Obama's Anti-Media Tantrums
Around the State
At an event with big donors in May in Chicago, Obama lamented that he -- the very essence of reason and nonpartisanship -- is lumped in with a fanatical Congress in a tale of gridlocked Washington.
"You'll hear if you watch the nightly news or you read the newspapers that, well, there's gridlock, Congress is broken, approval ratings for Congress are terrible. And there's a tendency to say, a plague on both your houses. But the truth of the matter is that the problem in Congress is very specific. We have a group of folks in the Republican Party who have taken over who are so ideologically rigid."
If this speech were a book, its title would be, "I'm OK; You're a Right-Wing Extremist." Try Googling the words "Obama" and "blame." You'll see that everyone else is to blame for inaction, except the supposedly most powerful man in the world.
Last week in a Minneapolis park, he was at it again. "If you watch the news, you'd think, 'OK, Washington is a mess, and the basic attitude is that everybody's crazy,'" Obama told a crowd of 3,500. As he referred to his trumped-up, narrative-pushing photo op with a St. Paul mom trying to pay the bills, Obama lectured: "You don't see that on TV sometimes. It's not what the press and pundits talk about. But I'm here to tell you I'm listening."
Obama wants his media enablers to add serious visuals and heft to what they joked about George H.W. Bush, "Message: I care." Instead of publicizing everything just as he wants -- over-easy, with a gooey yolk of adoration -- God's gift to politics whined, "We talk about Benghazi, and we talk about polls, and we talk about the tea party, and we talk about the latest controversy that Washington has decided is important."
This is quite Clintonesque. Every time Bill Clinton got into trouble with a scandal, and there was a little boomlet of media coverage, he would go out and complain about the terrible unfairness to the kitchen-table concerns of the folks, and the reporters would make sure to show him feeling someone's pain. The narrative? "Those right-wing extremists want to obsess about perjury (or giving missile secrets to the Chinese, ad infinitum), but I won't be distracted from the people's business."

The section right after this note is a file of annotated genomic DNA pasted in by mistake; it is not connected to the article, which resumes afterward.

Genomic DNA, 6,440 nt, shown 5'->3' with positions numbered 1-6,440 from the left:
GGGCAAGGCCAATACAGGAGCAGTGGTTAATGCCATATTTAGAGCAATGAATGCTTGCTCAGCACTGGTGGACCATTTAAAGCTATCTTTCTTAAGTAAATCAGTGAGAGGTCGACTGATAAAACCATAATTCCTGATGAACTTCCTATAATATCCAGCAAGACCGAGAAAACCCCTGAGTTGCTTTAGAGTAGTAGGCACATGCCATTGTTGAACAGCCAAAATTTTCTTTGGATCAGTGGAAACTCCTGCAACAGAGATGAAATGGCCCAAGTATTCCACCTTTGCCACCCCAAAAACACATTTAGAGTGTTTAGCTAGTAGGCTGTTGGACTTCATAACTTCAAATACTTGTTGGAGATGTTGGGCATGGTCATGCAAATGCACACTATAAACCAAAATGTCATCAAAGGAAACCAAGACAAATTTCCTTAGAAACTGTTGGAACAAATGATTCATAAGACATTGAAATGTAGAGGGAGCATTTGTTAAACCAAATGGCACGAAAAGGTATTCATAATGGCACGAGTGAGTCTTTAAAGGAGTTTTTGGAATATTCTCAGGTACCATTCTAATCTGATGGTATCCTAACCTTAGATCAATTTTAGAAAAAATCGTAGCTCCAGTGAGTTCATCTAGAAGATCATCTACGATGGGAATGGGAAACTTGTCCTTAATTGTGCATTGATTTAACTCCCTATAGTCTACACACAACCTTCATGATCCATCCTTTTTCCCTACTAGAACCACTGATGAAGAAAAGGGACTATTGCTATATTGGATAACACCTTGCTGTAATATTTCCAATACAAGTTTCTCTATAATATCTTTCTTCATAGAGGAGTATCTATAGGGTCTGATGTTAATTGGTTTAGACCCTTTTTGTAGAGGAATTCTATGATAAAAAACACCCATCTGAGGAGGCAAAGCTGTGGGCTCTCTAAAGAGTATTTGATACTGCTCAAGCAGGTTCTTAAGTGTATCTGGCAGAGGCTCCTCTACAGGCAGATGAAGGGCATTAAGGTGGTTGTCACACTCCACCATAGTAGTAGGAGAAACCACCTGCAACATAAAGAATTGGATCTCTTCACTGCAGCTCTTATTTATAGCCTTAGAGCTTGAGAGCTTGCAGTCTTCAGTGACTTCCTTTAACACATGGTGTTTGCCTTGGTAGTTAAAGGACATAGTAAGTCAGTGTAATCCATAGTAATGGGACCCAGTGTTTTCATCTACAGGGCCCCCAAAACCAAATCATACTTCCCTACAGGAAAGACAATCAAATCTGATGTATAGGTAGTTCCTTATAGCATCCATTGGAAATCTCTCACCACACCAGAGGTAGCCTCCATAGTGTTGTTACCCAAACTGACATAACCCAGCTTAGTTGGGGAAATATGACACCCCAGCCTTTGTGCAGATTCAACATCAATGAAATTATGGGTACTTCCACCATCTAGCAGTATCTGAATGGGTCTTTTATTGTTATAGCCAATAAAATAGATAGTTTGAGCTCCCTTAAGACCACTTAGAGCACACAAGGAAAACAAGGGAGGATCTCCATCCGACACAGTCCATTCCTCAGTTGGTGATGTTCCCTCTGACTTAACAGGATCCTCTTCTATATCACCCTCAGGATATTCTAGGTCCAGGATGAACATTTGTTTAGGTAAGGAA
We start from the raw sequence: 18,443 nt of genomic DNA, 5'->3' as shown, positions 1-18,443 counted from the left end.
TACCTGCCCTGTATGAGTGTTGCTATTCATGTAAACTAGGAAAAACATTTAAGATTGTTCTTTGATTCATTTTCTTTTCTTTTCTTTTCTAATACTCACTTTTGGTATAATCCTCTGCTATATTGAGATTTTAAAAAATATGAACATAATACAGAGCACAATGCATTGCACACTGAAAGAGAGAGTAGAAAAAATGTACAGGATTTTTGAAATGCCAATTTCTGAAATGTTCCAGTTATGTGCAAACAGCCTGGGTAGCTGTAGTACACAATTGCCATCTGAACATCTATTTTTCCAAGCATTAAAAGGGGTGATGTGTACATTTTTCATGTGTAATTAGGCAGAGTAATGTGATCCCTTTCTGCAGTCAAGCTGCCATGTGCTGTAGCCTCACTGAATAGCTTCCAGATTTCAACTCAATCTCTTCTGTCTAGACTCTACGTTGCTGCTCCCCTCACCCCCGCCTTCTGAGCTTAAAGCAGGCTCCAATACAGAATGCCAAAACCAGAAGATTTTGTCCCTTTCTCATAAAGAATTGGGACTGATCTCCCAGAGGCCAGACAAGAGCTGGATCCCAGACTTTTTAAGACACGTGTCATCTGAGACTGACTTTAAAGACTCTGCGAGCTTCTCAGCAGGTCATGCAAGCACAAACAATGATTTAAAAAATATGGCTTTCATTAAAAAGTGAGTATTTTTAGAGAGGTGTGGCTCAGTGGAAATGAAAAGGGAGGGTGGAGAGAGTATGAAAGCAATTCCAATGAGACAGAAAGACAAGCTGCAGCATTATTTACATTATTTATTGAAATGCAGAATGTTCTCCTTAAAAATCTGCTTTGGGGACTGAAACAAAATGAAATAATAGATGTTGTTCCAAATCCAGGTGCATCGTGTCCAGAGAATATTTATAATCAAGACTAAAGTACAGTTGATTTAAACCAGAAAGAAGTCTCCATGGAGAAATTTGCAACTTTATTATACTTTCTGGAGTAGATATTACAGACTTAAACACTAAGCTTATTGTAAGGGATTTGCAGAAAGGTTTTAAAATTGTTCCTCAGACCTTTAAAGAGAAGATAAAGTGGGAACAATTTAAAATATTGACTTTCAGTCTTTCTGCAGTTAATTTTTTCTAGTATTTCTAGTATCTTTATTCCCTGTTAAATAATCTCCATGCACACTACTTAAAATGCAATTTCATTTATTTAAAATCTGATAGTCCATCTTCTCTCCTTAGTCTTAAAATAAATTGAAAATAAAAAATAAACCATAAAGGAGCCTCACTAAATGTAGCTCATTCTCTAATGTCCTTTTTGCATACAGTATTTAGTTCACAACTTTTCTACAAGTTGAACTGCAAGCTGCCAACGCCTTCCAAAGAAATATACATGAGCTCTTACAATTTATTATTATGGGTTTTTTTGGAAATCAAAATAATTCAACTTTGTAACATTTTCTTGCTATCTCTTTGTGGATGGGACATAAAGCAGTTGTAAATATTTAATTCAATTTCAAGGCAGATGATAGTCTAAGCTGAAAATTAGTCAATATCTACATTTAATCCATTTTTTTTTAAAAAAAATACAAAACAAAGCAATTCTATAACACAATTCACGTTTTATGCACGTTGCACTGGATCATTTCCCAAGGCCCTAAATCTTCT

Obama is the most pampered president of the television age. If it weren't for these same terrible reporters proclaiming out loud that they were weak in the knees over the sweet sound of his speeches, he wouldn't be president. But he has all the gratitude of a spoiled 6-year-old.
Consider this. From June 1 to 25, ABC, CBS and NBC offered about 198 hours of morning and evening news coverage. In all of that, there were 20 minutes of focus on the IRS scandal, and just 17 minutes and 48 seconds on the failures of the Veterans Affairs health care system on his watch. Each one of those scandals has drawn about two-tenths of 1 percent of the news attention ... and Obama is livid that journalists are scandal-obsessed.
He's trying to intimidate the press -- especially those who are now elbowing their colleagues to hold him accountable for his growing list of fiascoes. How far the spoiled child has fallen.
L. Brent Bozell III is the president of the Media Research Center. Tim Graham is director of media analysis at the Media Research Center and executive editor of the blog NewsBusters.org. To find out more about Brent Bozell III and Tim Graham, and read features by other Creators Syndicate writers and cartoonists, visit the Creators Syndicate Web page at www.creators.com.
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